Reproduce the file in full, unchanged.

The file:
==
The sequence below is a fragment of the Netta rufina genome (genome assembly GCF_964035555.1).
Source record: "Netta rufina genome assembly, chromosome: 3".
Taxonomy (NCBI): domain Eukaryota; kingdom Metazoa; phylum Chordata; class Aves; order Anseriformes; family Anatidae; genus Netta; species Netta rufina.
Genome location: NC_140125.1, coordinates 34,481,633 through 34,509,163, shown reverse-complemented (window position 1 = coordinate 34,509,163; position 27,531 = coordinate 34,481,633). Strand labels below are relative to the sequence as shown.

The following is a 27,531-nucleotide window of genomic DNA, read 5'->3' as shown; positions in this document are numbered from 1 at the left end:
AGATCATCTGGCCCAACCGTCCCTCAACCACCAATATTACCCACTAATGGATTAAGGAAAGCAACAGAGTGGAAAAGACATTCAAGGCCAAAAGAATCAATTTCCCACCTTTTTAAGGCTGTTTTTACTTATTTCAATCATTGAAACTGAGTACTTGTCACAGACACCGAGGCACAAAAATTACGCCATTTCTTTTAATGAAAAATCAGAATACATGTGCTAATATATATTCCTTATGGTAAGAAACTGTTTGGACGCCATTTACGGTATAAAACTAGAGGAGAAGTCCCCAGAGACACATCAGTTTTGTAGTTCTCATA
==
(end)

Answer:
The sequence below is a fragment of the Netta rufina genome (genome assembly GCF_964035555.1).
Source record: "Netta rufina genome assembly, chromosome: 3".
Taxonomy (NCBI): domain Eukaryota; kingdom Metazoa; phylum Chordata; class Aves; order Anseriformes; family Anatidae; genus Netta; species Netta rufina.
Genome location: NC_140125.1, coordinates 34,481,633 through 34,509,163, shown reverse-complemented (window position 1 = coordinate 34,509,163; position 27,531 = coordinate 34,481,633). Strand labels below are relative to the sequence as shown.

The following is a 27,531-nucleotide window of genomic DNA, read 5'->3' as shown; positions in this document are numbered from 1 at the left end:
AGATCATCTGGCCCAACCGTCCCTCAACCACCAATATTACCCACTAATGGATTAAGGAAAGCAACAGAGTGGAAAAGACATTCAAGGCCAAAAGAATCAATTTCCCACCTTTTTAAGGCTGTTTTTACTTATTTCAATCATTGAAACTGAGTACTTGTCACAGACACCGAGGCACAAAAATTACGCCATTTCTTTTAATGAAAAATCAGAATACATGTGCTAATATATATTCCTTATGGTAAGAAACTGTTTGGACGCCATTTACGGTATAAAACTAGAGGAGAAGTCCCCAGAGACACATCAGTTTTGTAGTTCTCATA